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What & How to Use Protein in your Post-Run Meal

Protein - yes! Even runners have increased and specific protein needs! Gone are the days when protein was only important for those looking for huge muscle gains. We know that protein quality, timing, and amount are also critical nutrition strategies to enhance a runner’s performance. For the vast majority of runners (unless you are an ultra runner) protein prior or during the run is not necessary for that running session. In order to run faster and farther for optimal recovery and better performance, protein becomes most important after the run.

We want our bodies to adapt to the training we do. We want that sprint workout to increase our speed. We want that long-run to increase our endurance. One of the ways to do this is by consuming protein after the run. Protein needs will vary, but we do know that...

Eating a meal/snack that contains ~0.25-0.3 grams of protein per kg of body weight after a workout is enough to promote optimal muscle growth and encourage favorable adaptations.

Don’t forget about the carbohydrates. You need a mix of both. Carbohydrate is important to replenish those energy stores that have been depleted during your run. Contrary to popular belief, there is no ideal carbohydrate to protein ratio. Just like protein, the carbohydrates you may need are more dependent on the specific training you are doing (i.e. duration, frequency, intensity, and body size of the athlete).

Not all protein sources are created equally. Each protein source is unique in how it will be digested and absorbed in our body. Protein is made up of what we call amino acids. When we eat a source of protein, our body breaks it down into these amino acids. Our body can actually make some amino acids, but there are some amino acids that can only be obtained from food sources. We call these amino acids essential amino acids (EAA). Research shows that EAA’s are the primary stimulators of muscle protein growth. One of these EAA’s, called Leucine, has shown to be particularly helpful to stimulate muscle growth.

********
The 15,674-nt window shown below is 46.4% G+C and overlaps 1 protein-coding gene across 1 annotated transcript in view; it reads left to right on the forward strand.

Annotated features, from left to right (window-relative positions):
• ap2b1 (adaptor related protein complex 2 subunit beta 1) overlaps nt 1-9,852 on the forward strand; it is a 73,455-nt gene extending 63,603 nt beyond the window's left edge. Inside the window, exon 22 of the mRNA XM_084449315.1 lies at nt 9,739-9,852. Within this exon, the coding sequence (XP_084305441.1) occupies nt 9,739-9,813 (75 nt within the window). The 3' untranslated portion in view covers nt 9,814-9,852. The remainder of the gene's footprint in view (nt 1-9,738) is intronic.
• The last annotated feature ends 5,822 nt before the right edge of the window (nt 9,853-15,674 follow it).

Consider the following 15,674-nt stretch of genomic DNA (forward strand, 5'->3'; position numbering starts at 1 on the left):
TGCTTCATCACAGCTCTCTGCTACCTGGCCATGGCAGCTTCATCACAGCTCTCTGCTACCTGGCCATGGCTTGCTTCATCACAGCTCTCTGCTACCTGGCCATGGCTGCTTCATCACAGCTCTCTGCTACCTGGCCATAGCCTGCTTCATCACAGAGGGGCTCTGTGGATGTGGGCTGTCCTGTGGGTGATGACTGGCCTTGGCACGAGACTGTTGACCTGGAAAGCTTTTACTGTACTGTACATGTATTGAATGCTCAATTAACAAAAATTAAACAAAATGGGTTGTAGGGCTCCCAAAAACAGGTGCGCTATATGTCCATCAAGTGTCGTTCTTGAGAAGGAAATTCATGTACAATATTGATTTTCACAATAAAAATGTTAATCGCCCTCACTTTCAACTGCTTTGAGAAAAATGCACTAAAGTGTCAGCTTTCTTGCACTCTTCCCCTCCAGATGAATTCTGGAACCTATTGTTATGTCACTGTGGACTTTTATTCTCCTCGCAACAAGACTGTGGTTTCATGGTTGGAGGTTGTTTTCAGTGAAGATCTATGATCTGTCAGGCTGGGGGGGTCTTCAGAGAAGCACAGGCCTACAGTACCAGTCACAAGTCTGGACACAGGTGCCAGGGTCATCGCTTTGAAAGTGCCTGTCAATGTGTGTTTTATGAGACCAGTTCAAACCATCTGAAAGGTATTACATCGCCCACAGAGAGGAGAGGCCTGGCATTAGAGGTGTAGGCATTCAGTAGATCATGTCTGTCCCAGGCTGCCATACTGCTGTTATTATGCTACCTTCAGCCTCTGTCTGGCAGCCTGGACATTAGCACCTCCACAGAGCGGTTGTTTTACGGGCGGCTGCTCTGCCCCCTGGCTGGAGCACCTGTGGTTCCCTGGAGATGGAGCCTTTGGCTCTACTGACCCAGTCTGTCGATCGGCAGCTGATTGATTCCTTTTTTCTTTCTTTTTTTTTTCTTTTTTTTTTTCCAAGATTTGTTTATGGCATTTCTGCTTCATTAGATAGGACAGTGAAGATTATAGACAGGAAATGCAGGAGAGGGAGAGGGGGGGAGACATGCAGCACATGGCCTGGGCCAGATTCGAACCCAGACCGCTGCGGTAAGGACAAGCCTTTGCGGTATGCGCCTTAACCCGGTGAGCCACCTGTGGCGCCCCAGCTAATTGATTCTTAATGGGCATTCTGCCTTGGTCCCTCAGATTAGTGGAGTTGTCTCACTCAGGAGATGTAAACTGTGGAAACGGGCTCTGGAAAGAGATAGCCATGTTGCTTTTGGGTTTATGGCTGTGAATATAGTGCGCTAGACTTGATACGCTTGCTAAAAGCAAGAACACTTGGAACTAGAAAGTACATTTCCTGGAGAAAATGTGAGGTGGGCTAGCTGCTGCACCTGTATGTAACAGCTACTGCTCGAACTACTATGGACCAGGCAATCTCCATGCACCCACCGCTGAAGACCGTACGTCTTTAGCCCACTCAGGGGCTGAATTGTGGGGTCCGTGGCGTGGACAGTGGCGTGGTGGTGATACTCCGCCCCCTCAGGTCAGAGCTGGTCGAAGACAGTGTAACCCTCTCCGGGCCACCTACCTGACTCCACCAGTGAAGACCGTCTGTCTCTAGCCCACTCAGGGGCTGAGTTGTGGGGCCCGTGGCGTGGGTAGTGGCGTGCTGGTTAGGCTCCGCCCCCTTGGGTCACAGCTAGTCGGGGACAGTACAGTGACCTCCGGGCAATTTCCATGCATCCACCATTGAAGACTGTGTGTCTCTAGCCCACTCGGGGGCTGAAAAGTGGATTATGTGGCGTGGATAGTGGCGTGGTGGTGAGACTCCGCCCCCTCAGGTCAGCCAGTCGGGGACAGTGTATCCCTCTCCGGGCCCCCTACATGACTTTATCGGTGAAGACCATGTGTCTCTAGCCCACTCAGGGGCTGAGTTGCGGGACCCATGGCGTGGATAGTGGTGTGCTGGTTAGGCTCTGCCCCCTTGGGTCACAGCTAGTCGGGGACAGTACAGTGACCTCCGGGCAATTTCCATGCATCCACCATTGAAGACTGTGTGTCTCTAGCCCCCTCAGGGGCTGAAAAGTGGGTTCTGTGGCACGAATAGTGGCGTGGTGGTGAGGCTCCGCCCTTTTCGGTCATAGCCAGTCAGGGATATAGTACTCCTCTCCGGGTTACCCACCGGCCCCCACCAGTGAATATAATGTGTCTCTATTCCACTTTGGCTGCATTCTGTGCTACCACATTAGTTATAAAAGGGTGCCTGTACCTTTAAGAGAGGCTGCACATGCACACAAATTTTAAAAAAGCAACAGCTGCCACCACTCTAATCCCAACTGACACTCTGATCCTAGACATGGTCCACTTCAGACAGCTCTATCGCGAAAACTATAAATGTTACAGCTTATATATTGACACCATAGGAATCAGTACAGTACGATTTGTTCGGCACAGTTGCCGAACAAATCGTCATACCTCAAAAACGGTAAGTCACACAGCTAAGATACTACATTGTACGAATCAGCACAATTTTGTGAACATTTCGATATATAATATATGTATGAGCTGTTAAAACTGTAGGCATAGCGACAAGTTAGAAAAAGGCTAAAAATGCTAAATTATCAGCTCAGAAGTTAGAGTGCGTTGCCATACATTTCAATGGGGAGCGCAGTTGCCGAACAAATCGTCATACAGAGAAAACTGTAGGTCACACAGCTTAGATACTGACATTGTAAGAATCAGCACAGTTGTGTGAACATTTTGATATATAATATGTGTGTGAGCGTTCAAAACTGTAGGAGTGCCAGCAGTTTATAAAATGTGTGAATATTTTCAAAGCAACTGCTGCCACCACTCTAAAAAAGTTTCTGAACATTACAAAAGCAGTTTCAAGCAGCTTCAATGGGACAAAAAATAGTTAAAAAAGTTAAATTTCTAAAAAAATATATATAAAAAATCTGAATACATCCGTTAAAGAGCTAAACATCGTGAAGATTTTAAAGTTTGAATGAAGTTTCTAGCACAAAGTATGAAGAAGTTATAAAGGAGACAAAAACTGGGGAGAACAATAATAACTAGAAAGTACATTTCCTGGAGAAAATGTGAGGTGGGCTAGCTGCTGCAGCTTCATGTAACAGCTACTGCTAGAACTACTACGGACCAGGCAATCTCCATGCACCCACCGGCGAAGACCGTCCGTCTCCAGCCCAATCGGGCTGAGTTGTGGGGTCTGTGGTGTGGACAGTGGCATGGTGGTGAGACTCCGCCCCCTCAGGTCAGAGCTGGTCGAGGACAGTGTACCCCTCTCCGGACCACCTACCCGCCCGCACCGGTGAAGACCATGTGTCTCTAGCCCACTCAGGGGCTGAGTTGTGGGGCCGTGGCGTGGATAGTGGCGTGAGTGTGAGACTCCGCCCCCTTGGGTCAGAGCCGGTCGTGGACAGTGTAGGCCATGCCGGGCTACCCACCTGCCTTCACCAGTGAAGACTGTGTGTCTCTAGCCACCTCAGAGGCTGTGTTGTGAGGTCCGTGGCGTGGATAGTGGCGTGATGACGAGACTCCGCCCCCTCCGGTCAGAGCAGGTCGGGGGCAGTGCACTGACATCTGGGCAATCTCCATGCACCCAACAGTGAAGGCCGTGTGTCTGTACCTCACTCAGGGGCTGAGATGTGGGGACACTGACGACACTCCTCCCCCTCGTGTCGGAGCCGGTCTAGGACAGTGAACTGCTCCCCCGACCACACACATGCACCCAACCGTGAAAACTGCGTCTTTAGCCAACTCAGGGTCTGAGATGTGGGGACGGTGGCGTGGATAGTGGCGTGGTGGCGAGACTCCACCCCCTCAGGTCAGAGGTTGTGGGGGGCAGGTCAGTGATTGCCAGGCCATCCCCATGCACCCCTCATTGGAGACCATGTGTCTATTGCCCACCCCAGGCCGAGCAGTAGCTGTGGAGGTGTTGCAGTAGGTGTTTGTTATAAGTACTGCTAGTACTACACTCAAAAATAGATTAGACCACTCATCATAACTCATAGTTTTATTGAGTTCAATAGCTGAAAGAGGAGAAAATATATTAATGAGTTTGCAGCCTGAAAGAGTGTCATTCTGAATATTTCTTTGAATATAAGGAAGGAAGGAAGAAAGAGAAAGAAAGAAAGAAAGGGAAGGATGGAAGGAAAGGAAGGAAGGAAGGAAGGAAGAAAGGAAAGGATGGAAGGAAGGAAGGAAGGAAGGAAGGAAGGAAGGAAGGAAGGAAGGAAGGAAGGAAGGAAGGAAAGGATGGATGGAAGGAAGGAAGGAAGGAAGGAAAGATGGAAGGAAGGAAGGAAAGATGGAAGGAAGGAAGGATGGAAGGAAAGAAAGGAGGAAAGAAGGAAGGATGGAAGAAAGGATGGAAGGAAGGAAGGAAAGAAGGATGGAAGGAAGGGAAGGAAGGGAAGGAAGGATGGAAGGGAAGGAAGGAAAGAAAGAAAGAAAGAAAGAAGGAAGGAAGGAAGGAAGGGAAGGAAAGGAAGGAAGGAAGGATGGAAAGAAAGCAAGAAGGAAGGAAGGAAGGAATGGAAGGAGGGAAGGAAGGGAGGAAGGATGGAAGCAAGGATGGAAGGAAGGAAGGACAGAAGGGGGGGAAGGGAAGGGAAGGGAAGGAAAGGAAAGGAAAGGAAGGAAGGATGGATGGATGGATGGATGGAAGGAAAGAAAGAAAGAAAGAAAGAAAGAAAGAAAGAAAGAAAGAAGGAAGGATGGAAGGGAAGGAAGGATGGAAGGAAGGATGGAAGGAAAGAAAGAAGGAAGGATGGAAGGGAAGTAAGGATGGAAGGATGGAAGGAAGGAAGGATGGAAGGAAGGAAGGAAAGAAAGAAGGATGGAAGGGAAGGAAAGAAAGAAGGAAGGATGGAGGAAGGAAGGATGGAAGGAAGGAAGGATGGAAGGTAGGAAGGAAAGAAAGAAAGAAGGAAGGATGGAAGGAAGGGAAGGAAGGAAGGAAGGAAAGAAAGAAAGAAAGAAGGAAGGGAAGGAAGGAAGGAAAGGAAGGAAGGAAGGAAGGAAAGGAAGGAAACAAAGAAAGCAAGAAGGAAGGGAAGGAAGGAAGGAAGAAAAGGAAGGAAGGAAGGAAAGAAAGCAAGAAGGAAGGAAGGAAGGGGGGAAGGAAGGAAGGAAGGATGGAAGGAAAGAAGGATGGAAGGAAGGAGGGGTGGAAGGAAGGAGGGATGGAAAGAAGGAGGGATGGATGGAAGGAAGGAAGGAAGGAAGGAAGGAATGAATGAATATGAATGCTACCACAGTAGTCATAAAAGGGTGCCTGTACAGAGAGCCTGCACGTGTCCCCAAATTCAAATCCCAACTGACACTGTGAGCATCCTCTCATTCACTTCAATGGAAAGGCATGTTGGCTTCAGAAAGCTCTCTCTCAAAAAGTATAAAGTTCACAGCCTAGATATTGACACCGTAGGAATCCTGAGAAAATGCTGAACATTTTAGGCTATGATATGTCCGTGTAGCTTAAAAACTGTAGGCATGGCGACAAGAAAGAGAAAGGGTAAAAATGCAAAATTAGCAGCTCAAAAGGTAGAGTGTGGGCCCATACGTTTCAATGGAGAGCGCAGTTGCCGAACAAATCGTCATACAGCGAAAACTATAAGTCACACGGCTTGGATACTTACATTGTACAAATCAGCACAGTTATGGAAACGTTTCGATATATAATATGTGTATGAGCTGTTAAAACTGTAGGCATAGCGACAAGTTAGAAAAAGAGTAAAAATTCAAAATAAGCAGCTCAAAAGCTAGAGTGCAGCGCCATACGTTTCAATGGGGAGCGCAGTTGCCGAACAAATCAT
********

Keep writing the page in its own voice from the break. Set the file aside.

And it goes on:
Yogurt, Milk, Cottage Cheese

Frothy Milk Latte 3/4 cup of Yogurt

1-2 cups of dairy milk Granola

Flavor with spices/sweetener of choice Banana

My favorite: cinnamon and honey Scoop of nut butter


One of my favorite, easy to prepare meals!

Simply top rotisserie chicken on pesto pasta and cooked spinach.


Stir fry scrambled eggs with rice, veggies, and seasoned with

sesame oil and soy sauce.


BEEF BURGER! This is my all-time favorite!! This is a picture

of a meal served at a wedding I attended. A WEDDING! How

cool is that?


To date, dairy proteins (whey/casein) are superior to other tested proteins, largely due to their amino acid content and make-up. More research needs to be done, though, for further comparison and in conjunction with vegetarian proteins. Consumption of whole foods will offer additional benefits outside of simply muscle synthesis compared to supplements/isolated nutrients - so shoot for the majority of your post-run snack/meal focused on whole foods if you can.

Be sure to follow Flexible Nutrition on Facebook and Instagram to be in the know of new updates/content.

Kindest regards,

Maddi Osburn RDN LD



Position of the Academy of Nutrition and Dietetics, Dietitians of Canada, and the American College of Sports Medicine: Nutrition and Athletic Performance.

Sports, Cardiovascular, and Wellness Nutrition Dietetic Practice Group. Sports Nutrition: A Handbook for Professionals. 6th ed., Chicago: Academy of Nutrition and Dietetics. 2017.

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